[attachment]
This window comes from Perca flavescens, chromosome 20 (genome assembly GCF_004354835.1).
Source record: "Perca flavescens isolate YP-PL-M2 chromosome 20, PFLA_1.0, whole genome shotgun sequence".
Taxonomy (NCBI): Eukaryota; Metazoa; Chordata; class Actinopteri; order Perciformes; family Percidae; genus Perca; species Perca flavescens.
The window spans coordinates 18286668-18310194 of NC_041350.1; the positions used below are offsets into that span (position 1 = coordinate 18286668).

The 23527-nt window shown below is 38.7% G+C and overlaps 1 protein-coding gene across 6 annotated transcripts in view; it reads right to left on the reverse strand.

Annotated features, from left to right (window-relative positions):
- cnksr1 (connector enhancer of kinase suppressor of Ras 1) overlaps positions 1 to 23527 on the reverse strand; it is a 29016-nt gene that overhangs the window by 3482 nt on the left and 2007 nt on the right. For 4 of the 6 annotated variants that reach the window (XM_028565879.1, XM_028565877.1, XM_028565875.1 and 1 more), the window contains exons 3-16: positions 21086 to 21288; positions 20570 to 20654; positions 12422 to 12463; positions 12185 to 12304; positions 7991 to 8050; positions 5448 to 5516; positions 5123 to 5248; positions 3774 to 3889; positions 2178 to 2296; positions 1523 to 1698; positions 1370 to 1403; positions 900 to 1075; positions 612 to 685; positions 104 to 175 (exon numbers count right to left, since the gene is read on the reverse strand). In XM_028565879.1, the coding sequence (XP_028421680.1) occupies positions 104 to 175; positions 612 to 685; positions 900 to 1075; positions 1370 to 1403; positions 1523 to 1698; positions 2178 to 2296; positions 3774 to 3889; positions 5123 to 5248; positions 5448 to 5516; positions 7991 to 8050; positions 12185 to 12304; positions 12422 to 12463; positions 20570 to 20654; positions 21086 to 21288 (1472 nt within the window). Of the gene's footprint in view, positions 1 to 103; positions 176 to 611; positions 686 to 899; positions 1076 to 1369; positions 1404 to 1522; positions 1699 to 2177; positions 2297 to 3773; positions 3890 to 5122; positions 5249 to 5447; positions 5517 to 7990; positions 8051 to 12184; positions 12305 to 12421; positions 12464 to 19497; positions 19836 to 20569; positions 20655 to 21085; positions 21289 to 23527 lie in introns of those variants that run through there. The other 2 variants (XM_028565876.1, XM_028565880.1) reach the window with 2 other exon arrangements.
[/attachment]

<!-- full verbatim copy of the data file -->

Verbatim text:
This window comes from Perca flavescens, chromosome 20 (genome assembly GCF_004354835.1).
Source record: "Perca flavescens isolate YP-PL-M2 chromosome 20, PFLA_1.0, whole genome shotgun sequence".
Taxonomy (NCBI): Eukaryota; Metazoa; Chordata; class Actinopteri; order Perciformes; family Percidae; genus Perca; species Perca flavescens.
The window spans coordinates 18286668-18310194 of NC_041350.1; the positions used below are offsets into that span (position 1 = coordinate 18286668).

The 23527-nt window shown below is 38.7% G+C and overlaps 1 protein-coding gene across 6 annotated transcripts in view; it reads right to left on the reverse strand.

Annotated features, from left to right (window-relative positions):
- cnksr1 (connector enhancer of kinase suppressor of Ras 1) overlaps positions 1 to 23527 on the reverse strand; it is a 29016-nt gene that overhangs the window by 3482 nt on the left and 2007 nt on the right. For 4 of the 6 annotated variants that reach the window (XM_028565879.1, XM_028565877.1, XM_028565875.1 and 1 more), the window contains exons 3-16: positions 21086 to 21288; positions 20570 to 20654; positions 12422 to 12463; positions 12185 to 12304; positions 7991 to 8050; positions 5448 to 5516; positions 5123 to 5248; positions 3774 to 3889; positions 2178 to 2296; positions 1523 to 1698; positions 1370 to 1403; positions 900 to 1075; positions 612 to 685; positions 104 to 175 (exon numbers count right to left, since the gene is read on the reverse strand). In XM_028565879.1, the coding sequence (XP_028421680.1) occupies positions 104 to 175; positions 612 to 685; positions 900 to 1075; positions 1370 to 1403; positions 1523 to 1698; positions 2178 to 2296; positions 3774 to 3889; positions 5123 to 5248; positions 5448 to 5516; positions 7991 to 8050; positions 12185 to 12304; positions 12422 to 12463; positions 20570 to 20654; positions 21086 to 21288 (1472 nt within the window). Of the gene's footprint in view, positions 1 to 103; positions 176 to 611; positions 686 to 899; positions 1076 to 1369; positions 1404 to 1522; positions 1699 to 2177; positions 2297 to 3773; positions 3890 to 5122; positions 5249 to 5447; positions 5517 to 7990; positions 8051 to 12184; positions 12305 to 12421; positions 12464 to 19497; positions 19836 to 20569; positions 20655 to 21085; positions 21289 to 23527 lie in introns of those variants that run through there. The other 2 variants (XM_028565876.1, XM_028565880.1) reach the window with 2 other exon arrangements.